The Jeju provincial government in South Korea said this week it has launched a study aimed at increasing the tax yield from the holiday island’s casinos. The results of the study will be announced in July, said Korea Bizwire, an online news outlet.
“The study aims to devise methods to increase taxes by fully investigating the sales revenue of the gambling industry in the province,” reported Korea Bizwire. In addition, the provincial government will make detailed plans to return taxes to local communities, it added.
Jeju officials will compare and analyse the taxation rate of casinos in other jurisdictions, as well as methods to increase tax revenue from the industry, said the media outlet.
It is not clear from the report whether Jeju either plans or has the powers to raise fresh taxes on its local casino industry, or whether it simply wants to make more efficient the system for collecting current taxes.
Jeju does have some special concessions granted to its tourism industry by the central government. The island is popular with mainland Chinese holidaymakers and offers them visa-free entry to Jeju if they arrive directly by international flight or international ferry or cruise ship. Mainland Chinese visitors to other parts of South Korea need a visa.
According to the University of Nevada, Las Vegas’ (UNLV) Center for Gaming Research, South Korea’s casinos are regulated by the country’s National Gambling Control Commission, and there is an effective rate of 20 percent on casino gaming revenues.
The Jeju Island governor Won Hee-ryong had suggested in October last year that he would push for a revision of gaming taxes and to establish a Singapore-style casino watchdog.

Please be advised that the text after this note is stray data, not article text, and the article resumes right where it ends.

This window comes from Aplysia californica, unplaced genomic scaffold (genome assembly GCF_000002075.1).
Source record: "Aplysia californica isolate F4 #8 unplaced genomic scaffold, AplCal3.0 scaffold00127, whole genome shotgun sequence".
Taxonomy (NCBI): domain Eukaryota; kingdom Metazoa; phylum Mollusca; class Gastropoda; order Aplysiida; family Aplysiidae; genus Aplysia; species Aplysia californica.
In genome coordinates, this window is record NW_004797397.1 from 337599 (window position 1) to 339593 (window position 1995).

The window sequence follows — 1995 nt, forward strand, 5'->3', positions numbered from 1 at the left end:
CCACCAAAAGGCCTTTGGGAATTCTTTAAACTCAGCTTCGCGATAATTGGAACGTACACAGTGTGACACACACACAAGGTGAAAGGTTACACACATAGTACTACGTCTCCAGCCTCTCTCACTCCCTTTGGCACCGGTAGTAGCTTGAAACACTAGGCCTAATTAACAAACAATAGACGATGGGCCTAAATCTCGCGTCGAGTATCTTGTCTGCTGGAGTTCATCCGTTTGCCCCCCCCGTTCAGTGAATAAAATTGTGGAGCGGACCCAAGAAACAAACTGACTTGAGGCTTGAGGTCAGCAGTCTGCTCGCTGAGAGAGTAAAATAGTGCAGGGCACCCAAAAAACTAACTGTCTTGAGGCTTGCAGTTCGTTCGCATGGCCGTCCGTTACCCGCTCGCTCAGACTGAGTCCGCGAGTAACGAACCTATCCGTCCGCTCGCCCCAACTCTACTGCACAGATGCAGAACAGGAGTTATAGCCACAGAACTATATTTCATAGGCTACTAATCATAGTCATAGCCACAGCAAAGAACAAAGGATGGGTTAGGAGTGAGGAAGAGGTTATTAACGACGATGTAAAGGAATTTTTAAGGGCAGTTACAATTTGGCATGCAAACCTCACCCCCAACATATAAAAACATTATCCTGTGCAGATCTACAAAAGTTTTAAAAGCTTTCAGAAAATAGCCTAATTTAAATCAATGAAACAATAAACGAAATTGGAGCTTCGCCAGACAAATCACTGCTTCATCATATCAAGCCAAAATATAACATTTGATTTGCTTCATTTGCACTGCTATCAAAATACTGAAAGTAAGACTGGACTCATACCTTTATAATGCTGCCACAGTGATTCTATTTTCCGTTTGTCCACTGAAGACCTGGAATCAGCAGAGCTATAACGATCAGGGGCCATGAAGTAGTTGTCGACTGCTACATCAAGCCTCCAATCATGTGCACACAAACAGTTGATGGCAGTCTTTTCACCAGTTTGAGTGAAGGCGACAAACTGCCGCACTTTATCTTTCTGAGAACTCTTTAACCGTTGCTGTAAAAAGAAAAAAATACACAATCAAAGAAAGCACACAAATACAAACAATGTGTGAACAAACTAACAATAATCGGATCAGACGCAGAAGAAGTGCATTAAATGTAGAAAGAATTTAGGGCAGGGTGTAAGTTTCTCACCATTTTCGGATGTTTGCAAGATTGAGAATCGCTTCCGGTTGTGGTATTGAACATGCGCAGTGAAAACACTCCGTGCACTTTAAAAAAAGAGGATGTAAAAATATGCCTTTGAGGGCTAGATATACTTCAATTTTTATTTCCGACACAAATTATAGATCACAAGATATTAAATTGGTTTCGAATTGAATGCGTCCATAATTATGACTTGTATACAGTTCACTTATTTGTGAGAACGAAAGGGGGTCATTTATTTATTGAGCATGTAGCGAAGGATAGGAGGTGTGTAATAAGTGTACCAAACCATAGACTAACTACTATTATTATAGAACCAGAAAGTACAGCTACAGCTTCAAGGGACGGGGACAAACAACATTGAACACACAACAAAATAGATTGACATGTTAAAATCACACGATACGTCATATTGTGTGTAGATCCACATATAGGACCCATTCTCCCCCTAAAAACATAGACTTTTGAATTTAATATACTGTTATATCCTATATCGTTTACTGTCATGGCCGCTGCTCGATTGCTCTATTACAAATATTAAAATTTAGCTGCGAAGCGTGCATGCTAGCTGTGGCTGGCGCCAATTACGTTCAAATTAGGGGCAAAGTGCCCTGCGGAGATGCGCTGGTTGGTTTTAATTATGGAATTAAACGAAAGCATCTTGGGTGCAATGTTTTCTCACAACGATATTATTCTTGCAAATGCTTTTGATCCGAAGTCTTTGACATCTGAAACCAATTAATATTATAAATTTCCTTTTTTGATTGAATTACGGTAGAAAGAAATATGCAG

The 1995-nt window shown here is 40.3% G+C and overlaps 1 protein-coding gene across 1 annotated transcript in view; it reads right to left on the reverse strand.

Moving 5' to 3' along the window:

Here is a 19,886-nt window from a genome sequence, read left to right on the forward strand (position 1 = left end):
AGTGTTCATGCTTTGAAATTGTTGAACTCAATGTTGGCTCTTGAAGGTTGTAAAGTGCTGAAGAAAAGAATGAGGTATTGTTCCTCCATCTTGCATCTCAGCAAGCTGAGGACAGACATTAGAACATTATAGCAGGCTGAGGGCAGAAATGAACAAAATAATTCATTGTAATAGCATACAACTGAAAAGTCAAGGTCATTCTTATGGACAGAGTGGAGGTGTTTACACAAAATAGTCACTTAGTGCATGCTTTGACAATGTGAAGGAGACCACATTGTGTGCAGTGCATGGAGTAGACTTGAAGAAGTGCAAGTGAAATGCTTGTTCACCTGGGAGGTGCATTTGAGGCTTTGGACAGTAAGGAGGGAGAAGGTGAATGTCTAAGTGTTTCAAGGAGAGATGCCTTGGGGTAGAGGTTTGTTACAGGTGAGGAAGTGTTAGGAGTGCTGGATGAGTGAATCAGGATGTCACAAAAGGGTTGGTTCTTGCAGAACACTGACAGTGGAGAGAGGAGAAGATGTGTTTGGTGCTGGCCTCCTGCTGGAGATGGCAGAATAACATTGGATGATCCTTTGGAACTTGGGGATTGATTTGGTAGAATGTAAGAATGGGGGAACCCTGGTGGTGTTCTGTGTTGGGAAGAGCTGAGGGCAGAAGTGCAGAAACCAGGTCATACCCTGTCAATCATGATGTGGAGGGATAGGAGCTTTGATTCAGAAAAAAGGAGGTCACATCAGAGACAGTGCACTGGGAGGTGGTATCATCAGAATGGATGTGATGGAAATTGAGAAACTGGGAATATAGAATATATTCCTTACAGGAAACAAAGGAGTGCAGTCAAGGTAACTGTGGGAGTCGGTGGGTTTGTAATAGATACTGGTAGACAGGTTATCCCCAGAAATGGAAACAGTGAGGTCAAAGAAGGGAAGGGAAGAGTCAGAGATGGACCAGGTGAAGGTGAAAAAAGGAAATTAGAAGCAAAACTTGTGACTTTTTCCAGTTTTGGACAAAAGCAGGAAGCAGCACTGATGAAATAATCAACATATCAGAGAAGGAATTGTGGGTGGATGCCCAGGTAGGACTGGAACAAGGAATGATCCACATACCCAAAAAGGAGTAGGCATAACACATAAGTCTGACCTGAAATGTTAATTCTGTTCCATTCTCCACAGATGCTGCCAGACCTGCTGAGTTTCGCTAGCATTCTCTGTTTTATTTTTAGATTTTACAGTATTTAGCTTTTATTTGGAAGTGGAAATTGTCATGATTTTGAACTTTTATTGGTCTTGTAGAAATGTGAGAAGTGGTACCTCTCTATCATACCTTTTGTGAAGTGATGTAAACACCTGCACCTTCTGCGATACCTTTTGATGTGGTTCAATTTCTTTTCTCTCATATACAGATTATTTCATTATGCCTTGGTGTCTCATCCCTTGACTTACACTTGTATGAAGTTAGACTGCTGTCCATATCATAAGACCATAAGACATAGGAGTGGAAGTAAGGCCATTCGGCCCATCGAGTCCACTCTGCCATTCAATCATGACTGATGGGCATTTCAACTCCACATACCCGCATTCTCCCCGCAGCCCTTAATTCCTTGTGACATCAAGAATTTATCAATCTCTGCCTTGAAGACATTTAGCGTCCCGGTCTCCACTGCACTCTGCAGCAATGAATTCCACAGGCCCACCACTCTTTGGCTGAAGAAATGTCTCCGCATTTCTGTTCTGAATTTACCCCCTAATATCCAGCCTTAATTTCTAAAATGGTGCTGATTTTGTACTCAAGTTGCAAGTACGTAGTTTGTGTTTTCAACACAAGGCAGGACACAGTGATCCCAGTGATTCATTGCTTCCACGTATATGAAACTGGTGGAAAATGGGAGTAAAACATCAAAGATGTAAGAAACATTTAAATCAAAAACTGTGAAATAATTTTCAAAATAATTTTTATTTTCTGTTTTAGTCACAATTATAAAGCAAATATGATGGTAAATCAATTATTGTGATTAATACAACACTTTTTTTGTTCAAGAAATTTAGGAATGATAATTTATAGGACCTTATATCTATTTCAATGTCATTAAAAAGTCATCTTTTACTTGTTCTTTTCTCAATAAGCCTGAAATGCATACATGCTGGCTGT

South Korea currently has 16 casinos for foreigners-only and one for locals, according to UNLV’s Center for Gaming Research. There are currently eight operational casinos in Jeju.
Genting Singapore Plc, a subsidiary of Malaysian conglomerate Genting Bhd, has partnered with mainland China real estate developer Landing International Development Ltd to build a US$1.8 billion foreigners-only casino resort in Jeju. The companies broke ground on its Jeju project in February.
High-quality casino resorts in Jeju could benefit from the growing number of Chinese tourists to the island, stated a note from Union Gaming Research Macau Ltd in February.
The number of Chinese visitors to Jeju jumped 58 percent to 2.9 million people in 2014, according to South Korean government data. The visitors accounted for almost half of the 6.1 million Chinese tourists to the whole of South Korea that year.
South Korea’s national government plans to approve two more foreigners-only casino licences this year to boost tourism, with operators expected to invest at least KRW1 trillion (US$916.3 million) each. The government didn’t specify a location for the new licences.
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Lionel Leong Vai Tac
Macau’s Secretary for Economy and Finance